Ferrari 330 GTS sells for £1.2m at SpeedWeek

18th October 2020
Bob Murray

You can’t beat a 1960s Ferrari V12 convertible, and so it proved at Bonhams' Goodwood sale at the weekend when a 330 GTS from 1967 hit its auction mark and became top-priced lot, selling for £1,269,400 including the premium.


The red convertible ticked all the million-pound boxes: sexy Pininfarina curves and Borrani wire wheels, rarity – it is one of just 100 ever made – and as you might expect with a 300PS V12 under the bonnet, fast. With 150mph performance and civilised ride comfort along with an air-conditioned and leather-trimmed two-seat cabin, Ferrari at the time-called it the world's finest convertible grand tourer.

It was another rare ‘60s Ferrari, this time a 1969 365 GTC, that took runner-up spot in the behind-closed-doors auction held on the Saturday of SpeedWeek presented by Mastercard. Only 22 of the 150 GTCs built were right-hand drive and the car in the sale is one of them – making it an irresistible buy for the person who paid £531,000 for it.


Also proving irresistible was another Ferrari but from the 1970s: a ‘74 Dino 246 GTS to be exact. Pretty as a picture after what Bonhams says was a recent 100-point concours standard restoration, this surely is going to make whoever it was that paid £300,000 for it happy.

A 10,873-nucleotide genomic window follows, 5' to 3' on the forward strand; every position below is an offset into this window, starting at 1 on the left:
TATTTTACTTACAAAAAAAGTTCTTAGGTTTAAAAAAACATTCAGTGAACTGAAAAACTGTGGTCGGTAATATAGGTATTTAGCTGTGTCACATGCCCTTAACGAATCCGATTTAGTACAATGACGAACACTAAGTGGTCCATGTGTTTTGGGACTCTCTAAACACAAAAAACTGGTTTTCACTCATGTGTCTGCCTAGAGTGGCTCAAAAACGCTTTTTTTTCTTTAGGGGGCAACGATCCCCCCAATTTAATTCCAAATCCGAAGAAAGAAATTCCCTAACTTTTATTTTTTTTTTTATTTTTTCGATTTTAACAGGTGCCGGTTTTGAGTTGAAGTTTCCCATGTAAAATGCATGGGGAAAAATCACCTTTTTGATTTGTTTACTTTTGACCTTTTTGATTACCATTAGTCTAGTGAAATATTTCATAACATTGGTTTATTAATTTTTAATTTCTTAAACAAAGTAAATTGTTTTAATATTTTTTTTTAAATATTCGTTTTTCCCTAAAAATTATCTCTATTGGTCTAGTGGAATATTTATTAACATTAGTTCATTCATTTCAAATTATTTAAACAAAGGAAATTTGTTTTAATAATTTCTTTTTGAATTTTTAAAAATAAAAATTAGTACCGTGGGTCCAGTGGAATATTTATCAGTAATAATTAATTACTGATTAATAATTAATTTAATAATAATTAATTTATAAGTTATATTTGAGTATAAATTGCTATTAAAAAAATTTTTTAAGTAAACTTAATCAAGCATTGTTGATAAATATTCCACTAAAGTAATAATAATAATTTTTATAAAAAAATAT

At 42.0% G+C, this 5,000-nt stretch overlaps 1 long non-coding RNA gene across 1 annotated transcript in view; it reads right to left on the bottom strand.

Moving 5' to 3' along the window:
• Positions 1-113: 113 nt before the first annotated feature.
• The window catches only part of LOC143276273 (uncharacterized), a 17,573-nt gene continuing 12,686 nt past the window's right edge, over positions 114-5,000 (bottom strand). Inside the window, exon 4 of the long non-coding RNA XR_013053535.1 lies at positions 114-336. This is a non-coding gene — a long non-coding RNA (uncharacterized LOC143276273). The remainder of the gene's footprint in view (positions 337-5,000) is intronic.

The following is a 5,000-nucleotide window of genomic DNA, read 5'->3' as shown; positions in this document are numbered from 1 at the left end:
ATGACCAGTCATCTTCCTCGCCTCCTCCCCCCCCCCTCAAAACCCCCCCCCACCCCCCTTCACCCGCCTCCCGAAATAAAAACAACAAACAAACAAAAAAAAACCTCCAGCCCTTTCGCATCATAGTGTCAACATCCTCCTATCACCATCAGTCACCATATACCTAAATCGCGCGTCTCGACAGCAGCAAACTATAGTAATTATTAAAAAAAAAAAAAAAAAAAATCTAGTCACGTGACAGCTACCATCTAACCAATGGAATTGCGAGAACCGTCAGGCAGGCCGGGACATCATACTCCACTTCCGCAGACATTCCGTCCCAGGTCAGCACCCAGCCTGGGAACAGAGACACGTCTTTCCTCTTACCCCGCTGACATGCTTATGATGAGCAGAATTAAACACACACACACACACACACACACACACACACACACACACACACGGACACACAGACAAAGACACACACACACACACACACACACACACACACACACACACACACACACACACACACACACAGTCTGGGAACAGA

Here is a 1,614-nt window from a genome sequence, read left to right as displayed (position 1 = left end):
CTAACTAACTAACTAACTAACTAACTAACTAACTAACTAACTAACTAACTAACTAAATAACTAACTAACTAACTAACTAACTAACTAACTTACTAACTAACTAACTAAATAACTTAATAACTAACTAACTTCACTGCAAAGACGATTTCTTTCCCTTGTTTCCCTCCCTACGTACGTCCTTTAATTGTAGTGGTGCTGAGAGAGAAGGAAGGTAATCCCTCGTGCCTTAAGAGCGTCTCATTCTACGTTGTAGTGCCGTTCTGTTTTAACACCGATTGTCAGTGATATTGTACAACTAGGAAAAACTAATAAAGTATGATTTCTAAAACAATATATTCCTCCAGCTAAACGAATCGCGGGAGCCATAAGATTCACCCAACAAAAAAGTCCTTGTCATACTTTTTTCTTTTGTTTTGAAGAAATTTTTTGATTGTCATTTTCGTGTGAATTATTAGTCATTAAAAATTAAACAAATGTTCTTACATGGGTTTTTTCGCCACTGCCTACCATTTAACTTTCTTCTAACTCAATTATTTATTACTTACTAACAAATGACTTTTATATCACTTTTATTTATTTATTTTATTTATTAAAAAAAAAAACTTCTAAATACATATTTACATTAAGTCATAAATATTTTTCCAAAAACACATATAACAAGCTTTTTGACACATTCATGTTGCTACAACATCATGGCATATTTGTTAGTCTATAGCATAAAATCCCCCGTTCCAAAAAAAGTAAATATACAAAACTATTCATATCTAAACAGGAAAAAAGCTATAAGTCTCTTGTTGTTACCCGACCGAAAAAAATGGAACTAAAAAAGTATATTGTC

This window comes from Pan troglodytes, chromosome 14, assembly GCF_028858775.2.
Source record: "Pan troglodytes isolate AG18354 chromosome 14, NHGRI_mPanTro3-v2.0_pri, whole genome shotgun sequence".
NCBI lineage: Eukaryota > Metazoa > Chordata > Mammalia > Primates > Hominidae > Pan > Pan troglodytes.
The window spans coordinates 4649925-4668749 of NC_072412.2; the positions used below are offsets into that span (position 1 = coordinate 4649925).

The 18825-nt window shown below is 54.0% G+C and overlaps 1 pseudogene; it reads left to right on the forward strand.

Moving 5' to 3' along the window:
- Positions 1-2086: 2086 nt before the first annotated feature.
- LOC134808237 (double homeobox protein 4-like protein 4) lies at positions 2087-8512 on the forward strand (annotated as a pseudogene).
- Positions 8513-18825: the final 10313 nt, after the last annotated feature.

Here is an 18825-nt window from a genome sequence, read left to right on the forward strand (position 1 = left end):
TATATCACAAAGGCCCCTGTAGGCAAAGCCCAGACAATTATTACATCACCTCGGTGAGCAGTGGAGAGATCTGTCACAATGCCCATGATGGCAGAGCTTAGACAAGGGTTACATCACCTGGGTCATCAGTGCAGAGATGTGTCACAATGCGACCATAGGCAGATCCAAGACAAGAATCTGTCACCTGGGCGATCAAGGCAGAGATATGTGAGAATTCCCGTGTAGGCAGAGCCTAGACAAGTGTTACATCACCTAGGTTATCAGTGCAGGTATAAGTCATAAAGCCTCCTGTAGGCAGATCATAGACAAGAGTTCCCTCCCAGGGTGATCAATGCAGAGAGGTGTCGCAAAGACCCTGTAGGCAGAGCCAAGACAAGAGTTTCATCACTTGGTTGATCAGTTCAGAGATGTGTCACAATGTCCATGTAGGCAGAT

While some other big-bucks cars in the sale failed to find buyers on the day, there were plenty more highlights – with luxury British sports tourers doing well along with some curiosities like a 1958 Albatross speedboat (£11,500) and a rather special UK registration plate that sold for an impressive £126,500.


It was a good sale for Lagonda. A 1936 LG45 sports tourer, one of just 21 survivors of only 40 cars ever made, went to a new home for £172,500. The stately-but-dashing convertible spent 66 years of its life with the Lancashire Constabulary – not as a police car but official transport for the obviously very discerning Chief Constable…

The two other Lagondas in the sale were also snapped up. A 1938 Lagonda V12 'Le Mans'-style tourer sold for £207,000 while another V12-engined machine, a 1939 drophead coupe and former Pebble Beach concours class winner, went to its new home for £230,000. Surely not much for such rare British sporting elegance and a W.O. Bentley-designed V12 motor under the bonnet. Only 189 Lagonda V12s were ever made after all.

Surprisingly everyone’s favourite ‘50s Bentley, the R-type Continental, didn’t sell on the day, but a slightly later (1956) S1 Continental coupe did sell for £199,000. The top Aston in the SpeedWeek sale was a 1959 DB4 Series I that went for £276,000, including the premium.


The honour of German cars was upheld by an “evocation” Mercedes 300SL Gullwing (£207,000) and, offered from the estate of John Surtees, a 1957 BMW 503. It sold for £230,000.

Among more affordable offerings there were plenty of seriously temping cars that went to new homes, including many of the six cars for £60k of our preview story; some of them went for a bit under £60k. Cars like a splendid 1927 Rolls-Royce 20HP Brougham de Ville, one of only two cars bodied in this style. This “Twenty”, which has featured in books about Rolls-Royce, sold for £48,300.

You could have paid more than twice that for a mere number plate! It did say RR 3 though…

Images courtesy of Bonhams.

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